#reverb10 prompt: One Word. Encapsulate the year 2010 in one word. Explain why you’re choosing that word. Now, imagine it’s one year from today, what would you like the word to be that captures 2011 for you? (Author: Gwen Bell)
2010 was a year of uninterrupted movement. Slow, uninterrupted movements. As in, snails-pace slow. Some days I moved forward in my goals only an inch or two. A few times, I jetted forward. But for the most part, 2010 was a year of protracted movement. Slowness.
My entire life changed in May. It changed when I lost the last shred of structure in my life’s schedule: I finished my final master’s degree class. With the last semester of grad school (prior to beginning the non-structured work of my thesis) finished; working for myself and no longer having a traditional 9 to 5 schedule; forgoing my regular studio practices and dance classes; not having a consistent volunteering schedule. On May 14, the final day of my semester, my life suddenly became wholly and completely flexible. Nowhere to be at any certain time, no time-card to punch, no final papers due. My schedule was entirely my own.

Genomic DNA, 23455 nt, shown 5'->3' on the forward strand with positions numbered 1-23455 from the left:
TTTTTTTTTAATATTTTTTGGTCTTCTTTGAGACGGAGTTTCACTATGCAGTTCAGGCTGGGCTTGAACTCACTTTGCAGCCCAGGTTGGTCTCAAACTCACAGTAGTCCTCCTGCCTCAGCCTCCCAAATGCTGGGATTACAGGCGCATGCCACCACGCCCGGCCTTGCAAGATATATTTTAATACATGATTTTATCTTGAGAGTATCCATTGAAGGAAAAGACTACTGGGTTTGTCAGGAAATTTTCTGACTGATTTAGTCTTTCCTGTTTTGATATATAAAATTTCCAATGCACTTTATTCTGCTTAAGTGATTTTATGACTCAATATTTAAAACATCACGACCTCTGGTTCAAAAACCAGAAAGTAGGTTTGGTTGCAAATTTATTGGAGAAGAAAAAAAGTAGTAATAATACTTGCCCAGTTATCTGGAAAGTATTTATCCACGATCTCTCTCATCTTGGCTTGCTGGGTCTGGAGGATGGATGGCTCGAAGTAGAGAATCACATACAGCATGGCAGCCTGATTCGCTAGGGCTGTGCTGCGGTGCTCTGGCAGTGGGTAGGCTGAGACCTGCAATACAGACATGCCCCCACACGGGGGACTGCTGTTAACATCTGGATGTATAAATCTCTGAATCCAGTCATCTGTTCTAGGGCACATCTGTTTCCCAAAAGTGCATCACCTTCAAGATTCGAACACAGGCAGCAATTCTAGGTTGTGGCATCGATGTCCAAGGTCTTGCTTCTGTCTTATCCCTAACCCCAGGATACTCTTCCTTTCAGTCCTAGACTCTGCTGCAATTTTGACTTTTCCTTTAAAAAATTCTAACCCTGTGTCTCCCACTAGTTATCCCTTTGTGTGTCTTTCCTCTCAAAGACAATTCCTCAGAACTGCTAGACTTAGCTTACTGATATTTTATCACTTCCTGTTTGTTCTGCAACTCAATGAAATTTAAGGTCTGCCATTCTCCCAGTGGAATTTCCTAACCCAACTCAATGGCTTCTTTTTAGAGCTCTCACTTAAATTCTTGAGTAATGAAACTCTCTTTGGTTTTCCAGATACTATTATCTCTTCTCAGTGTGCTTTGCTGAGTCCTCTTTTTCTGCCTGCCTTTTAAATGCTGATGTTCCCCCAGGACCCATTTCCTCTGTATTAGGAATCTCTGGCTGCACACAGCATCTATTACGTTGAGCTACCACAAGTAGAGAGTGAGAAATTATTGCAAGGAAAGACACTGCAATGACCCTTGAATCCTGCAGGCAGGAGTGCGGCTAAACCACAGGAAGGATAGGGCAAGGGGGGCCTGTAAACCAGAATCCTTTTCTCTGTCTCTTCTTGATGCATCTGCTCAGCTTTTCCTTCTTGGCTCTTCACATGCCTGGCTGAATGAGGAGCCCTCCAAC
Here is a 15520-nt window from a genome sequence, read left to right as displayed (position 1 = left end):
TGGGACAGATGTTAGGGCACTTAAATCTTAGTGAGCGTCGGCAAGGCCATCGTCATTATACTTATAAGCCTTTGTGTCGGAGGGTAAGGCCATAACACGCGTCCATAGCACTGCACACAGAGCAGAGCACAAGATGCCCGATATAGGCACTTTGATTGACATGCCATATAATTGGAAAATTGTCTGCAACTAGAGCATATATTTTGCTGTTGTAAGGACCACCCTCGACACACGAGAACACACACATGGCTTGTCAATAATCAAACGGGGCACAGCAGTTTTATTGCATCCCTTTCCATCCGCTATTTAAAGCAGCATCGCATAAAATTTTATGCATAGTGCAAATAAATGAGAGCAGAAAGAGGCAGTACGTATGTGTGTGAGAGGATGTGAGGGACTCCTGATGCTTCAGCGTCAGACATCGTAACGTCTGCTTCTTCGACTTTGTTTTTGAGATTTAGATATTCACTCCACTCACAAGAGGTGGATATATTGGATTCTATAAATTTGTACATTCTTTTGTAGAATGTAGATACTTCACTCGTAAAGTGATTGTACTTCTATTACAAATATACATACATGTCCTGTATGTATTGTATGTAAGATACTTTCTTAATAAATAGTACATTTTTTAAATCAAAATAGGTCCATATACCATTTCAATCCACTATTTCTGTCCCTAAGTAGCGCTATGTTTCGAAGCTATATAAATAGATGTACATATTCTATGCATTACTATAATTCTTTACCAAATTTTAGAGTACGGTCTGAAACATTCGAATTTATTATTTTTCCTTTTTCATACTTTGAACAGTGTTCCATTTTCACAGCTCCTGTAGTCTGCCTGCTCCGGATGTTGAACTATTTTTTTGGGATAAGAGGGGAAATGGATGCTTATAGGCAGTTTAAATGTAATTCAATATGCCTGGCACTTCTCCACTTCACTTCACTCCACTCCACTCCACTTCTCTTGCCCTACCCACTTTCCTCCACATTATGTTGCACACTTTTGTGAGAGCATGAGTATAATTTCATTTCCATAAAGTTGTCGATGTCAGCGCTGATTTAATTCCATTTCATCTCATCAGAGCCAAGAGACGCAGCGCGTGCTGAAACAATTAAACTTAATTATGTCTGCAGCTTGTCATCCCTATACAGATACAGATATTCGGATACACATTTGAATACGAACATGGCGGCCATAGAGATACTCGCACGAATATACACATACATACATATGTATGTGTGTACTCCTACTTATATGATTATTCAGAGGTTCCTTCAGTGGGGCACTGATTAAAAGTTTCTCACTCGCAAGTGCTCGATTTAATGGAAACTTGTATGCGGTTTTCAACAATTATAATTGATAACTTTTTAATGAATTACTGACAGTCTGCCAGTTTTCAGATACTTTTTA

And I found something out after a few months of living in an unstructured schedule: I need structure.
I need the kind of structure that allows me to portion out my days and weeks in meaningful ways. Waking up each day and having nowhere that I must be is—surprisingly—not as fun as I expected. It makes me feel pressure to accomplish everything, everyday. I like having class to attend and projects/papers to develop. I like having meetings and responsibilities to which I’m accountable—and can schedule into my days to give them structure. I like structure, as it turns out.
During 2010, I segued from moment to moment. Slow transitions.
This slow movement, for the most part, wasn’t comfortable slowness—it was sluggish and dawdling. It was slow because I lacked schedule and structure in my life. I found out that some structure gives me propulsion to move forward: in work, in my thesis, in projects, even in relationships. I don’t think segues must necessarily be slow. Instead, they can be fluid, steady.
Today, as I look ahead to 2011, I recommit to me. I recommit to my priorities. I recommit to structure. I recommit to my spiritual life. I recommit to God.
I recommit to joy—reverberating, rippling joy.